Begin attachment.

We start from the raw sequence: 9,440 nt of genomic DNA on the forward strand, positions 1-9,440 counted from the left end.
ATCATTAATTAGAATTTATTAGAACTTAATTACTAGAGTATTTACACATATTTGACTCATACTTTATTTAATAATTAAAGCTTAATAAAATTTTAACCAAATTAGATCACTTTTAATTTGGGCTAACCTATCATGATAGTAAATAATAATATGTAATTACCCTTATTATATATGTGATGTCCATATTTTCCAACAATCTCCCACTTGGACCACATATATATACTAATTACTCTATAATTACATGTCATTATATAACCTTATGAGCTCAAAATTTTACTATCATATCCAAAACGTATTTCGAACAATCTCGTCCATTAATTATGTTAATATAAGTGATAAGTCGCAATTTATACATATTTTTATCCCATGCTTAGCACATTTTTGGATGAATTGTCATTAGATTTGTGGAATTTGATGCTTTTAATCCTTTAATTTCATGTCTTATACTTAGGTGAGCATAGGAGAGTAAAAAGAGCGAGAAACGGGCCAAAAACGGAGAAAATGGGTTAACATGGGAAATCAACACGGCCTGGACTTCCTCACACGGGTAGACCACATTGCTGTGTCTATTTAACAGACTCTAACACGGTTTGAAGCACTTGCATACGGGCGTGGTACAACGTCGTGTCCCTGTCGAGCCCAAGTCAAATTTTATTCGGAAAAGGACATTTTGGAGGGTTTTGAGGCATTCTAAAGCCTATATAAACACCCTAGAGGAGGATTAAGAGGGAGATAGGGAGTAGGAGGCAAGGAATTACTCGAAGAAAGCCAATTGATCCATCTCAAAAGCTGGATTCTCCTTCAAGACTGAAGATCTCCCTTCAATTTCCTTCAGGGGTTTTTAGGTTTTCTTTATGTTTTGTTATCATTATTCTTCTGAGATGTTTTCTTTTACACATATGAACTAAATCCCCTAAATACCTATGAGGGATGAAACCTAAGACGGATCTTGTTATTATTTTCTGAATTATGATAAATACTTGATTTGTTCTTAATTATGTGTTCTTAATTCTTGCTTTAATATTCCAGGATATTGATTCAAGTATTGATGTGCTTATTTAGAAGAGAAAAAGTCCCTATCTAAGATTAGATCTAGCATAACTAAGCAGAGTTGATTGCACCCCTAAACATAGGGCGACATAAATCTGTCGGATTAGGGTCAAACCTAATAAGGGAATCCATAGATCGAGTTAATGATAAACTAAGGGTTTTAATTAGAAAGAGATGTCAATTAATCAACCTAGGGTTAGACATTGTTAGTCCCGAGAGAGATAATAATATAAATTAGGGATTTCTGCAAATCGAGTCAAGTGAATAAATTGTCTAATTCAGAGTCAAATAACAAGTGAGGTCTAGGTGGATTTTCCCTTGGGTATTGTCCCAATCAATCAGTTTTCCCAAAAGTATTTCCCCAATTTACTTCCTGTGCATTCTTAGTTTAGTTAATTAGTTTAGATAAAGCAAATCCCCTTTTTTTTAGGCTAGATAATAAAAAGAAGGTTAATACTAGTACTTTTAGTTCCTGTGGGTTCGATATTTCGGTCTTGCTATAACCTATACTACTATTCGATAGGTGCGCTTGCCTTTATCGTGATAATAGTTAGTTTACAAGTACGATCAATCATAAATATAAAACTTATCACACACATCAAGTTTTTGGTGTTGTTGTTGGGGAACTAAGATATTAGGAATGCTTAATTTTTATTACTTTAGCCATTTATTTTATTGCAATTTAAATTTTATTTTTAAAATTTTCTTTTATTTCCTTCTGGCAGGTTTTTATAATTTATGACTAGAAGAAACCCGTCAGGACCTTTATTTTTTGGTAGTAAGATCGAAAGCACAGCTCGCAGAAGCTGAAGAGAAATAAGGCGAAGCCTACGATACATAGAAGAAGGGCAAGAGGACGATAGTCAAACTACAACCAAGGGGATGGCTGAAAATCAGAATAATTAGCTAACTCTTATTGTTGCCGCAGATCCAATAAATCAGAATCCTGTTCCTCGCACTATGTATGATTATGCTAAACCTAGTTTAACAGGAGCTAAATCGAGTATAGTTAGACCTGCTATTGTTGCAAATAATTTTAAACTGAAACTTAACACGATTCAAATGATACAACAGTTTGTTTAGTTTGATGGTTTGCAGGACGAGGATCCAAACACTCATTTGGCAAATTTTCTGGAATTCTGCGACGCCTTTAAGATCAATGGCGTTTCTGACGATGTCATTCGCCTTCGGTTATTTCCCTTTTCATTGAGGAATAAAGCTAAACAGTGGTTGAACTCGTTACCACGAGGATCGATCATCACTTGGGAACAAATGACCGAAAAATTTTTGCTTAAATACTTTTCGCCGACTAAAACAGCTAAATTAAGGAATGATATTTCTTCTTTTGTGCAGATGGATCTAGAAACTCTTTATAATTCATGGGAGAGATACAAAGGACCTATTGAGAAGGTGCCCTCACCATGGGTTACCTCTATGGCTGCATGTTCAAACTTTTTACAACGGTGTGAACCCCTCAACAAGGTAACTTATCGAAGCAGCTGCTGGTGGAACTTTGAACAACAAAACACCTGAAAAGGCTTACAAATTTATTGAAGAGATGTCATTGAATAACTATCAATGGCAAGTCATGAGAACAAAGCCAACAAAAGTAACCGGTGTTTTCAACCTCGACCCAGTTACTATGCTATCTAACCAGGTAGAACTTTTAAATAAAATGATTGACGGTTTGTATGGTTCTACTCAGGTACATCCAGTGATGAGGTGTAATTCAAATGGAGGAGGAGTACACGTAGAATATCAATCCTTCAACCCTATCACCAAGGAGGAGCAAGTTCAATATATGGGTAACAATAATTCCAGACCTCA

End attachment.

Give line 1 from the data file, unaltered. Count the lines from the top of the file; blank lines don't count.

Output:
We start from the raw sequence: 9,440 nt of genomic DNA on the forward strand, positions 1-9,440 counted from the left end.